Friday, 23 October 2009

Not to Award Africa Governance Prize – A Mistake

Not to award the Africa Governance Prize is a mistake and the wrong decision. The Prize is awarded by the Mo Ibrahim Foundation to leaders that have ‘ruled wisely’ and ‘handed over power to elected successors’. All 3 Presidents, Thabo Mbeki, Olusegun Obasanjo and John Kufuor, with some blips, have brought their countries forward and have been succeed by democratic means. I have known all 3 Presidents personally and worked with them over the years, they have worked in difficult times and circumstances to the benefits of their respective countries. Even recognising their faults and flaws, if Leaders such as these 3 aren’t eligible, President Mugabe must be having a good laugh!

I wonder at the Jury’s intentions by not awarding, are they trying to raise the bar for African leaders in the future? If so, it seems unlikely that the Foundation will award a prize in the next few years. If these criteria were used globally, would the jury be able to pick a winner?

Perhaps, if the prize was awarded to the Presidents who are still serving their first term; it could have a more direct impact and improve the performance of an incumbent government, providing an incentive to govern well and a democratic transfer of power.

Wednesday, 21 October 2009

Solar Technology and the Commonwealth

Solar Technology has the potential to supply all the worlds energy requirements, 6000times the worlds electrical needs constantly shines on the earth. Many Commonwealth countries are well placed to make use of solar technology for energy production; high levels of Sunlight and wide opened space make them ideal locations for the technology.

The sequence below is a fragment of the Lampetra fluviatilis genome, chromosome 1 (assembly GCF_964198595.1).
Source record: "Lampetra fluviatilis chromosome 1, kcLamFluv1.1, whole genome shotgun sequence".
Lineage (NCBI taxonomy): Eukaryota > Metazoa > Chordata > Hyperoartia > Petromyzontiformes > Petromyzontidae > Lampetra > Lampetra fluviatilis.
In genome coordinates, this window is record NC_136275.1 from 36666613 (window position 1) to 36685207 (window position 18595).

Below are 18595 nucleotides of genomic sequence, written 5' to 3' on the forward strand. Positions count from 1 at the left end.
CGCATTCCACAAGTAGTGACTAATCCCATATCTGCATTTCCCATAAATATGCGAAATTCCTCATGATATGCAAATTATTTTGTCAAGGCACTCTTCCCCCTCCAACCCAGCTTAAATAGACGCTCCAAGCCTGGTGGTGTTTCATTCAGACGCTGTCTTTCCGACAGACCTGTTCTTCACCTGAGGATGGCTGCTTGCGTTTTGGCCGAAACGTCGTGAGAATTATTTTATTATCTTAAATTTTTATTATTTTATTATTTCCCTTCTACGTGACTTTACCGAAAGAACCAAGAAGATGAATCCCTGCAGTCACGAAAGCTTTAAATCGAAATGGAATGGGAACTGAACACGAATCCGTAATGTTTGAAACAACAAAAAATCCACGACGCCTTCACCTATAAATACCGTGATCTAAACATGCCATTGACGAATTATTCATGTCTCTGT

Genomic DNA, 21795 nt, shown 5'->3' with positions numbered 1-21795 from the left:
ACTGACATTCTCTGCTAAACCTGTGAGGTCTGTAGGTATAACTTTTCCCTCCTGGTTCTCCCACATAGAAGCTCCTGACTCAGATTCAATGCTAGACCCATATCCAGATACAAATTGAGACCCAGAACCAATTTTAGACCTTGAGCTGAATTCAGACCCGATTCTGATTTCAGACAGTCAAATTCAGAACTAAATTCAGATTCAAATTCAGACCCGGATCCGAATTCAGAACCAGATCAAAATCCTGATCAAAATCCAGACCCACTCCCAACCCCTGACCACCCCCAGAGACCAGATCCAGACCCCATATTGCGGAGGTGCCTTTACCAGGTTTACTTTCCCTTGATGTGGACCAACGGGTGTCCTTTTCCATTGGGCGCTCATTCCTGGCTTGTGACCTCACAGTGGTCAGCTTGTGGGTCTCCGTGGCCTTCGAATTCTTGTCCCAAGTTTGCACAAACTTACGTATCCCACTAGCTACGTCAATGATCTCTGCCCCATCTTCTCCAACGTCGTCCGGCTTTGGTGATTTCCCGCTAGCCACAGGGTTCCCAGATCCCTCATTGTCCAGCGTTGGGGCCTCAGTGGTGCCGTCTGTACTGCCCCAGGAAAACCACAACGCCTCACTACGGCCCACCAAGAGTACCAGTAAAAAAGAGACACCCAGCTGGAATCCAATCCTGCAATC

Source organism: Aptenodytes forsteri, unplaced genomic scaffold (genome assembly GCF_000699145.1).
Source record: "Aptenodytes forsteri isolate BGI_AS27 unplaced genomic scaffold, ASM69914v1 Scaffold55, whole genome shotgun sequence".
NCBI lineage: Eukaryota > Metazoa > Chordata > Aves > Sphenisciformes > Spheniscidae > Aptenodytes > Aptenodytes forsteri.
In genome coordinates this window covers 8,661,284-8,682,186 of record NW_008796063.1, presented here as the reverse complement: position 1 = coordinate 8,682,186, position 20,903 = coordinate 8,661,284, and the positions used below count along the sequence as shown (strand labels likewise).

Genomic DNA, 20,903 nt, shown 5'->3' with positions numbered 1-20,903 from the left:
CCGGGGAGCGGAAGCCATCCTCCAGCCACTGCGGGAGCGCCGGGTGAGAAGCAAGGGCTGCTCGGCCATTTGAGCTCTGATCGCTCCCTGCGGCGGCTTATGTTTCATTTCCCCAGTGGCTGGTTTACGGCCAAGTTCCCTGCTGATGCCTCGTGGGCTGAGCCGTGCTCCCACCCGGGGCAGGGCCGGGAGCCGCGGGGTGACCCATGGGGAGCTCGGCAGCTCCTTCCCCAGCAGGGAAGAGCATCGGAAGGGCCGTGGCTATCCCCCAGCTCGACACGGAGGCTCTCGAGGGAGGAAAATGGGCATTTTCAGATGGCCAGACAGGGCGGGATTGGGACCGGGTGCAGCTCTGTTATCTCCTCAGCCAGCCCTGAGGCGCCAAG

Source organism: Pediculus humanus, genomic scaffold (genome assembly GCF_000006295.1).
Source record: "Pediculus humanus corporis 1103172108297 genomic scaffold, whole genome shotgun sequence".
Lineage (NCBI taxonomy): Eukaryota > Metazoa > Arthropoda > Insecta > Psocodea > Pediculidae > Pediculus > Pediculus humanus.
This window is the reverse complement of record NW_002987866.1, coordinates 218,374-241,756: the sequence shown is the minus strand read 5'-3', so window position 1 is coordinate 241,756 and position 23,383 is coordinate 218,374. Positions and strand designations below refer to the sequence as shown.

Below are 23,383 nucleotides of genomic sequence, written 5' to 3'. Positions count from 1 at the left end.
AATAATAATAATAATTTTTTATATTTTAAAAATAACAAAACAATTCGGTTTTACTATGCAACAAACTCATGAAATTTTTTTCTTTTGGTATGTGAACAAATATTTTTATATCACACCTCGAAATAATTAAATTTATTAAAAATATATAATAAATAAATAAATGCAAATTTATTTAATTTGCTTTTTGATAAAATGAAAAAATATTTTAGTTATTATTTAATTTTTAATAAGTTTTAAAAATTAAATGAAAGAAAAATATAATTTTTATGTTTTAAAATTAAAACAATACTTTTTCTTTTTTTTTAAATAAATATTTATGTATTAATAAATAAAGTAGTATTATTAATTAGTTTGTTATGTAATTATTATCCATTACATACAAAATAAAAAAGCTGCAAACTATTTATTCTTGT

Proven projects across the world show the impact the technology can have. Germany, surprisingly given its relatively low levels of sunlight, is leading the way with Spain not far behind and the new administration in the US has placed a greater emphasis on increasing their solar output and combating climate change.

There is still work to be done on the technology, issues surrounding night time storage and efficiency, but work continues to make the technology more economical viable. I was in Kenya last week to look at a potential solar project site and meet with partners, one of CBC’s aims is to use and share technologies that can help with development and improve the lives of people across the commonwealth, and solar is a technology that could have a huge impact.

Monday, 12 October 2009

Health Tourism and Infrastructure

Last week while travelling in the Caribbean the potential importance of healthcare to some of the island economies became more and more apparent. The global financial crisis has driven down the number of tourists travelling for traditional Caribbean holidays, so the governments and tourist promotion agencies are looking for new ways of attracting visitors to their shores.

Aside from the more mainstream efforts to promote business tourism and the like, there is a good opportunity to become a destination of choice for medical tourism. A similar desire was espoused by the Prime Minister of Grenada while at a Lunch I hosted in the UK a couple of months back, however he made it clear that there is a large infrastructure gap to filled in this sector.

This is a good example of where government and the private sector can work together to create an affordable, highly advanced and comfortable medical environment that is suitable for more elderly patients. The Caribbean is an ideal location for this industry, with its experience in delivering a 5 star tourist experiences and its proximity to the Large US market.